Photo of Rania Tfaily

Rania Tfaily

Associate Professor

Degrees:PhD (University of Pennsylvania)
Phone:613-520-2600 x 2625
Office:C779 LA

Rania is currently accepting graduate students wishing to do research on any of the following research areas: cohabitation, marriage and parenthood; family background and children’s education; racial/ethnic and SES disparities in health; and care-giving in old age.


Rania Tfaily holds a PhD in demography from the University of Pennsylvania. She has taught various undergraduate sociology courses (Studies in Population, Quantitative Research methods, Sociology of the Family, Women in Contemporary Middle East Societies, Classical Sociological Theory, Power and Stratification, Advanced Studies in the Sociology of the Family, Studies in Urban Sociology) as well as graduate courses in social statistics and demographic analysis. Her research has been published in highly regarded, refereed journals in the field of demography in three different research areas: educational inequalities; health and aging; and marriage and fertility. Her work on education examines the impact of family background on educational inequality, the interrelations between educational inequality and conflicts, and the intergenerational transmission of educational inequality. In the area of marriage and fertility, she has examined religious differentials in fertility and the relationship between polygyny and HIV. Her research interests in sociology of health focuses on racial/ethnic disparities in health in Canada and the United States. Rania has supervised and mentored a number of graduate students and has acted as a consultant on data analysis.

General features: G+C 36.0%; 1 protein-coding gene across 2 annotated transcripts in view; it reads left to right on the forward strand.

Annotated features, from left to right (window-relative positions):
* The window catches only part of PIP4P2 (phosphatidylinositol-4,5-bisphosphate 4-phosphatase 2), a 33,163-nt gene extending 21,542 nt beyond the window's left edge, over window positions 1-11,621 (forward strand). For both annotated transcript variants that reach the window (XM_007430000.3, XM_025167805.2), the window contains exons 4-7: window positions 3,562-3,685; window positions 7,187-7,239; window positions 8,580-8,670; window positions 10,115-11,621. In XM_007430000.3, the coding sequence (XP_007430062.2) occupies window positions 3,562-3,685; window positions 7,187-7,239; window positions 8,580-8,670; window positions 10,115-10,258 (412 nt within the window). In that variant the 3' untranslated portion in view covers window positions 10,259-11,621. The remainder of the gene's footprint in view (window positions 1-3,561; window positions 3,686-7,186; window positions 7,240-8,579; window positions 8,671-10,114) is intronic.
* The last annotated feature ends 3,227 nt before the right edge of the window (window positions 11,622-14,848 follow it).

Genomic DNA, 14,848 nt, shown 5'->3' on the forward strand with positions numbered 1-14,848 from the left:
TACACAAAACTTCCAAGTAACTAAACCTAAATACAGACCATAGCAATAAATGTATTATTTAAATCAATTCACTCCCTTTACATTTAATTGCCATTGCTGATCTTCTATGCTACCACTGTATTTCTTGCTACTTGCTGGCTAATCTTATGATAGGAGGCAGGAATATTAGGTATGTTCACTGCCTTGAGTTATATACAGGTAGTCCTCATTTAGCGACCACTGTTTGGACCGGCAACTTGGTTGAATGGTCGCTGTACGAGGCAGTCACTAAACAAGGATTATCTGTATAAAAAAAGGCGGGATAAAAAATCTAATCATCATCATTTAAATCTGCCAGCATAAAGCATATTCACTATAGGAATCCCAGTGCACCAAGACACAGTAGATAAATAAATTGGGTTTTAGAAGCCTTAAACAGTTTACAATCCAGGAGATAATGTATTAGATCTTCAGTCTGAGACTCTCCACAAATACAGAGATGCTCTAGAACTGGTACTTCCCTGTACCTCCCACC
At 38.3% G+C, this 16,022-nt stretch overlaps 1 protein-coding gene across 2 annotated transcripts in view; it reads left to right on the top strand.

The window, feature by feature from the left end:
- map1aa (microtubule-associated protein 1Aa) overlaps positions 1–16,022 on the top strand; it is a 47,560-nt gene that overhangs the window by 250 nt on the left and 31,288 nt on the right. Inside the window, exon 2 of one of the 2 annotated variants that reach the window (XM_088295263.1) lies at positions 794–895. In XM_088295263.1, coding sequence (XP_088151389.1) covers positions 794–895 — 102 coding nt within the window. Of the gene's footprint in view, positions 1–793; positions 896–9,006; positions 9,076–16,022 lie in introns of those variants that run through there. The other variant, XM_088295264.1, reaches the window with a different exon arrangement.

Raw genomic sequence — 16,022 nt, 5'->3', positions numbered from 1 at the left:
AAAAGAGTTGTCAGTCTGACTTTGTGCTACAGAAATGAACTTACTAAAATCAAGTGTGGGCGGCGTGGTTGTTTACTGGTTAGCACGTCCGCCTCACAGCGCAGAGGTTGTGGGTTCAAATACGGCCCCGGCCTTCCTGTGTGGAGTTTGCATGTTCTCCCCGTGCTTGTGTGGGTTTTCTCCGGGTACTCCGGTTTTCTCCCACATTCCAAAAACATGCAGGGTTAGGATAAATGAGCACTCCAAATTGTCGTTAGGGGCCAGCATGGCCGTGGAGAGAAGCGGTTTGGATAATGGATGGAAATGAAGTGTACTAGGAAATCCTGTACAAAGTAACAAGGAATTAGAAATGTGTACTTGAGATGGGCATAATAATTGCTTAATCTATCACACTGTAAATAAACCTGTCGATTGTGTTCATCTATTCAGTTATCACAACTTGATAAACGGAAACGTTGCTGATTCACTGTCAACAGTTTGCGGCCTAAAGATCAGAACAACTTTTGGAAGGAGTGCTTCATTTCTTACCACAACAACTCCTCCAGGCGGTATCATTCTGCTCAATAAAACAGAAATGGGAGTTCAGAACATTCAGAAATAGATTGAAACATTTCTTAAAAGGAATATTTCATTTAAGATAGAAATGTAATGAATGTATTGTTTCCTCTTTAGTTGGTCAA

Social Demography; Inequality in Education; Sociology of the Family; Health Disparities; Quantitative Methods; Regions of interest: the Middle East; North America.

Selected Publications

Tfaily, R. (2016). Gender, sibship composition and education in Egypt. Comparative Education Review, 60(3): 480-500.

Tfaily, R., Diab, H., & Kulczycki, A. (2013). Educational disparities and conflict: evidence from Lebanon. Research in Comparative and International Education, 8(1), 55-73.

Reniers, G., & Tfaily, R. (2012). An inquiry into the mechanisms linking polygyny, partnership concurrency and HIV transmission in sub-Saharan Africa. Demography, 49, 1075-1011.

Prus, S. G., Tfaily, R., & Lin, Z. (2010). Comparing racial and immigrant health status and health care access in later life in Canada and the United States. Canadian Journal on Aging, 29, 383-395.

Tfaily, R. (2010). Cross-community comparability of attitude questions: an application of item response theory. International Journal of Social Research Methodology, 13(2), 95-110.

Noel-Miller, C., & Tfaily, R. (2009). Financial transfers to husbands’ and wives’ elderly mothers in Mexico: do couples exhibit preferential treatment by lineage? Research on Aging, 31(6), 611-637.

Reniers, G., & Tfaily, R. (2008). Polygyny and HIV in Malawi. Demographic Research, 19, 1811-1830.

Soldo, B. J., Mitchell, O. S., Tfaily, R., & McCabe, J. F. (2007). Cross-cohort differences in health on the verge of retirement. In B. Madrian, O. S. Mitchell, & B. J. Soldo (Eds.), Redefining retirement: how will boomers fare? (pp. 138-158). UK: Oxford University Press.

Tfaily, R. (2005). Do women with higher autonomy have lower fertility? Evidence from Malaysia, the Philippines, and Thailand, Genus, LX (2), 7-32.